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'Devastated': High school seniors grapple with reality of not returning to school

'Devastated': High school seniors grapple with reality of not returning to school

Reality is setting in for Santa Maria High senior Dominick Martinez, who will miss milestones like prom and likely graduation, after the Santa Barbara County Office of Education on Wednesday announced the closure of all public K-12 campuses in an effort to slow the coronavirus spread. 

Distance learning will continue the rest of the academic year across sites in Santa Barbara County. 

"It’s hard to put it into one word, but if I were to I would say 'devastating' ... not only are we missing the most exciting semester of high school but we already had our last day of high school, and it’s just mind-blowing that we had no clue that would be our last day," said Martinez, Saints' starting quarterback. 

Despite the disappointment that seniors and other high schoolers are feeling, he said he is trying to stay optimistic. 

"I’m just looking on the bright side ... I’m healthy, my family’s healthy, I’ve accomplished a lot. Although I am devastated, I understand it could be worse."

Although county public schools had previously announced tentative reopening dates for April after closing in mid-March, which were then extended as late as May, the County Education Office elected to follow the advice of the Governor's Office to continue distance learning for the remainder of the year.

“We understand that school closures create serious hardships for many families. School districts in Santa Barbara County are following the guidance of the governor, the state superintendent of public instruction, and the Santa Barbara County Public Health Department and believe this is the most effective way to slow the transmission of this pandemic,” said Susan Salcido, county superintendent.  

John Graack, a senior at Righetti High School, said while he believes closing schools was the right decision, he is worried about how he and other seniors will prepare to graduate while they are at home. 

"I am concerned about my grades and credits, because we’re getting ready to start our lives as adults," he said. 

Various school districts sent out their own messages to parents Thursday confirming closures and their continued commitment to online learning.

Local districts such as Santa Maria-Bonita, Santa Maria Joint-Union and Lompoc Unified also announced their commitment to continue providing meal services for students. 

"Our staff, teachers, and administrators are working around the clock to provide meals for our youth, plan and deliver high-quality distance learning, and continue to work on connectivity and technology needs that address equity and access for all students," said Antonio Garcia, Santa Maria Joint-Union High School District superintendent. 

Tommie Kunst Junior High English teacher Kevin Foote said he saw this announcement coming when schools were initially closed in mid-March and closure dates continued to be extended.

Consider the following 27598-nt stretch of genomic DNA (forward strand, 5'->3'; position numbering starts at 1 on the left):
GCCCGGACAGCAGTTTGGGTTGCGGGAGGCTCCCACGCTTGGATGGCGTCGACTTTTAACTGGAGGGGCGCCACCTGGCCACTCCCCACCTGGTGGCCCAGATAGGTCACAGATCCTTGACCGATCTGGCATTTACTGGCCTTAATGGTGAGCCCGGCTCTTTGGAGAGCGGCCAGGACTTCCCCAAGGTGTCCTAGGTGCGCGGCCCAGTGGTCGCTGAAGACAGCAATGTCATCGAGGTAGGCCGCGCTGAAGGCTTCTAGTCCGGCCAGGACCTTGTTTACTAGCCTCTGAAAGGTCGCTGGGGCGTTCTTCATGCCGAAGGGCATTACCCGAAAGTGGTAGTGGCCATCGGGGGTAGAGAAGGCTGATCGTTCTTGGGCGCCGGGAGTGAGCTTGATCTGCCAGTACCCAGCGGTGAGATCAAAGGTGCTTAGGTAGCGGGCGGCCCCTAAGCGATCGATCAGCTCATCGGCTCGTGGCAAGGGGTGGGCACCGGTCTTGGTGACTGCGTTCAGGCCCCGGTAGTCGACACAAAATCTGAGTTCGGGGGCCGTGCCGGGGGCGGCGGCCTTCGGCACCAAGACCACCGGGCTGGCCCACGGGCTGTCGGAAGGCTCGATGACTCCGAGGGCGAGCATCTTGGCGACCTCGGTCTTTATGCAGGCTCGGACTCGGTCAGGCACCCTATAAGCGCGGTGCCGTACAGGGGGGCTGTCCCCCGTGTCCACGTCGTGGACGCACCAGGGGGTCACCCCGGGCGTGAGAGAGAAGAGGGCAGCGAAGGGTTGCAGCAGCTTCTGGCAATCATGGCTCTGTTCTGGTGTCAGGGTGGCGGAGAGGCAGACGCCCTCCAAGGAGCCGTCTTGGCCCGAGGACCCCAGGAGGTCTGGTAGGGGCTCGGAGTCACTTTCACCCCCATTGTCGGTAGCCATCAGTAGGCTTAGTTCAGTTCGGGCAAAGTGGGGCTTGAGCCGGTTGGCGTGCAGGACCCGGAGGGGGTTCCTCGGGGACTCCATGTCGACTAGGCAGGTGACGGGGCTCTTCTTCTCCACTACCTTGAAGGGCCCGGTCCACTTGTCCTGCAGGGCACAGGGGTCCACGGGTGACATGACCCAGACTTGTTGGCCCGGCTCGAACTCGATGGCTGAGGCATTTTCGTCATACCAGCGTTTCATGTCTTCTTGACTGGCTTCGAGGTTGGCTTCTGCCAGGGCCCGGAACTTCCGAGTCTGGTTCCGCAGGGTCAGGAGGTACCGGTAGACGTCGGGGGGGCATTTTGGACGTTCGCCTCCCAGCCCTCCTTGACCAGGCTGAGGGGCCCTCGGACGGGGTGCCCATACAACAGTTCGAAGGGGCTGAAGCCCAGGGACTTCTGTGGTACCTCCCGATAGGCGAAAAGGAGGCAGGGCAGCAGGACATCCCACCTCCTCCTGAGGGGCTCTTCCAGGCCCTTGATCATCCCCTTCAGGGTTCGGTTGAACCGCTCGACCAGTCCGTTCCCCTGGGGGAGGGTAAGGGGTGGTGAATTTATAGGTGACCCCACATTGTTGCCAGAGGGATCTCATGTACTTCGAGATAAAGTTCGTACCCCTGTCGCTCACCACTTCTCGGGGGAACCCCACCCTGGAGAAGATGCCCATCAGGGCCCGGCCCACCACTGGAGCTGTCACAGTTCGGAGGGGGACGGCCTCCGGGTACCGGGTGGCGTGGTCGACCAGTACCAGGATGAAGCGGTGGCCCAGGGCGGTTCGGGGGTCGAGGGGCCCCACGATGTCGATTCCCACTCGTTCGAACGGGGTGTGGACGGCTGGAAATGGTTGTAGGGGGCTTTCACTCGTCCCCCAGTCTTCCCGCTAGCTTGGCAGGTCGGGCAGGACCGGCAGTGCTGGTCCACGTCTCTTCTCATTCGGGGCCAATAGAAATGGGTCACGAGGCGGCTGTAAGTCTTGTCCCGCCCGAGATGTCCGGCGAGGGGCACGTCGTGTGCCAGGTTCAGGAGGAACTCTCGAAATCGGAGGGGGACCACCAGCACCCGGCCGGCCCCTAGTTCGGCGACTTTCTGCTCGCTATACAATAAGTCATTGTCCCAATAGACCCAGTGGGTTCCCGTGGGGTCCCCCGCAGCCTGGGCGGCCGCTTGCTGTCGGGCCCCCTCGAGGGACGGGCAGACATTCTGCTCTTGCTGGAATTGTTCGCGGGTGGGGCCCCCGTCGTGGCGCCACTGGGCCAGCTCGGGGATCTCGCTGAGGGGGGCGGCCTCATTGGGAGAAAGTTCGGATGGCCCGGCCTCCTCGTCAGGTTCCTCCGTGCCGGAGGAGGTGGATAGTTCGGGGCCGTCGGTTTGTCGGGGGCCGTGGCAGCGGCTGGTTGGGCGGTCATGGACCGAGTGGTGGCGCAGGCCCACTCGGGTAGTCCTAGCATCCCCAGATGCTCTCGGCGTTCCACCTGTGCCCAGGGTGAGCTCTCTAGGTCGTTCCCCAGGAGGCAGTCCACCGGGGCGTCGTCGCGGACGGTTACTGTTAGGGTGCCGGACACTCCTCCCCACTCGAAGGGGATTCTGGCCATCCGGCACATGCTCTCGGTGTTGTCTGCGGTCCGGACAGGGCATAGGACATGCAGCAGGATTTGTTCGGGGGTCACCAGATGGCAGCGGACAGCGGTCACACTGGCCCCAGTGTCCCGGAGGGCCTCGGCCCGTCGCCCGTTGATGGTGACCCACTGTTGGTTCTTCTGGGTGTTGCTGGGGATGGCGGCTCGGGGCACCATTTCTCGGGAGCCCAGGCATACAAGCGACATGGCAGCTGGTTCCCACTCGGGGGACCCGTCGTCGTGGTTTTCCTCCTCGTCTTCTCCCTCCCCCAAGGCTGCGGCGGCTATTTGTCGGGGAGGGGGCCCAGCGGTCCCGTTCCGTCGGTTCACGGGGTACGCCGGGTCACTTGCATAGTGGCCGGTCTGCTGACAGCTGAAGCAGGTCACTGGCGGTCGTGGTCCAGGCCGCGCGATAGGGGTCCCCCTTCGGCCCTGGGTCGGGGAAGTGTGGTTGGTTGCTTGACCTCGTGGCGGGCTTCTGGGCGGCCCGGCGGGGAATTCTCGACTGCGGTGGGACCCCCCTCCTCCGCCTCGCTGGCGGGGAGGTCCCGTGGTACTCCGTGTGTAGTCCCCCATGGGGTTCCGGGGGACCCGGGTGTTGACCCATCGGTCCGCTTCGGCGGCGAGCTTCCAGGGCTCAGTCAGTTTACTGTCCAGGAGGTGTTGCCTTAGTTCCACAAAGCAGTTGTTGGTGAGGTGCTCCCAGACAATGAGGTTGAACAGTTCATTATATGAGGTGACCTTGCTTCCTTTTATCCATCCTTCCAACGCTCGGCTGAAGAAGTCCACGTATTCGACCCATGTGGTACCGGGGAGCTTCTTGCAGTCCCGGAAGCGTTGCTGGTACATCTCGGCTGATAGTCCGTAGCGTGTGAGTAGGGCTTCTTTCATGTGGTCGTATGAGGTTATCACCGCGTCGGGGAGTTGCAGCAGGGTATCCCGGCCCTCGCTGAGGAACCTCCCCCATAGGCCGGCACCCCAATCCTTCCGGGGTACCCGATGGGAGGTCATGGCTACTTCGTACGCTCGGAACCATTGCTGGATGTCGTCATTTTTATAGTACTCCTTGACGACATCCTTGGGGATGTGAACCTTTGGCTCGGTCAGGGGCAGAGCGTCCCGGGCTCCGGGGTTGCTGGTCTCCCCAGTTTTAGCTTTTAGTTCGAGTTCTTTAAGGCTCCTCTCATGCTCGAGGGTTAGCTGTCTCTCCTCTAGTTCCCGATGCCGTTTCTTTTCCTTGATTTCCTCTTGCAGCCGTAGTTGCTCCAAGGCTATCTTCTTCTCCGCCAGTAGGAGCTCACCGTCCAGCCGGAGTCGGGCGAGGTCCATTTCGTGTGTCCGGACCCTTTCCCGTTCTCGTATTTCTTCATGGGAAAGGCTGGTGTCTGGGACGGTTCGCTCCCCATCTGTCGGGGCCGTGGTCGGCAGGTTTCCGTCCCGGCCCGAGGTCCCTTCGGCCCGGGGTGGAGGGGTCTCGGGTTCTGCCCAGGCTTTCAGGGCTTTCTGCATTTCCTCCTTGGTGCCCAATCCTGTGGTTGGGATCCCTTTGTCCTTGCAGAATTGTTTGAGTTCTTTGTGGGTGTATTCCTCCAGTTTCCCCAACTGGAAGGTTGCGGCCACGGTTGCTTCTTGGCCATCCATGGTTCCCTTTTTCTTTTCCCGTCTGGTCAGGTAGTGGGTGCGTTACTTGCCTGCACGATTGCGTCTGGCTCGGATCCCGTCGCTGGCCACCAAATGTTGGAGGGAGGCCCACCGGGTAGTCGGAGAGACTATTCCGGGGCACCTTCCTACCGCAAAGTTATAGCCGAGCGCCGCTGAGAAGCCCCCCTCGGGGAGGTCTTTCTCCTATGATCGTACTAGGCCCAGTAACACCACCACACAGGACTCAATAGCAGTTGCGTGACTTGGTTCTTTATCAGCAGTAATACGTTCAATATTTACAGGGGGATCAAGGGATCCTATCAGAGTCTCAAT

"When we left on that Thursday, March 13, and then there was an announcement we wouldn't be coming back next week, I knew in my heart of hearts that we wouldn't be coming back at all," Foote said.

While he wants to be realistic with students about the longevity of the closures, he also wants to provide a supportive and social environment for them through distance learning, Foote said. 

"I need to communicate clearly, but not give them more than they need because they're 13- and 14-year-olds ... I've got to be positive, and if they have questions I've got to be as positive as they need," he said. 

John's father Joseph Graack, a social studies teacher at Righetti High School, said it's difficult to accept that classes will not be in-person for the time being, but that he knows it is a sacrifice that needs to be made. 

"It’s hard not having face-to-face contact. But I said [to my students], 'Outside of not seeing you, we’re going to be OK,'" he said. 

Graack, who teaches some senior courses, said he is worried about the seniors who don't have much time to raise their grades or obtain credits they need.

He said he is eager for the state education department to have more answers soon regarding questions of grading and extra credit to help seniors who may be worried about college admissions. 

"[We] have around 587 seniors at Righetti, and that's a lot of worry. Being able to take that off of their plate would ease, I think, a great amount of worry," he said. 

Laura Place covers city government for the Santa Maria Times.

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Santa Maria City Reporter

Originally from the Pacific Northwest, Laura Place covers city government, policy and elections in Santa Maria and Santa Barbara County. Follow her on Twitter @itslaurasplace

Related to this story

Lompoc High student Jennifer Ayala took out a $1,000 loan this year through the U.S. Department of Agriculture to purchase a pig with the intent of selling it, ideally for a profit, at auction during this summer’s Santa Barbara County Fair. With the coronavirus outbreak threatening the likelihood of the fair, Ayala is now scrambling to find a buyer as soon as possible so she can repay that loan.

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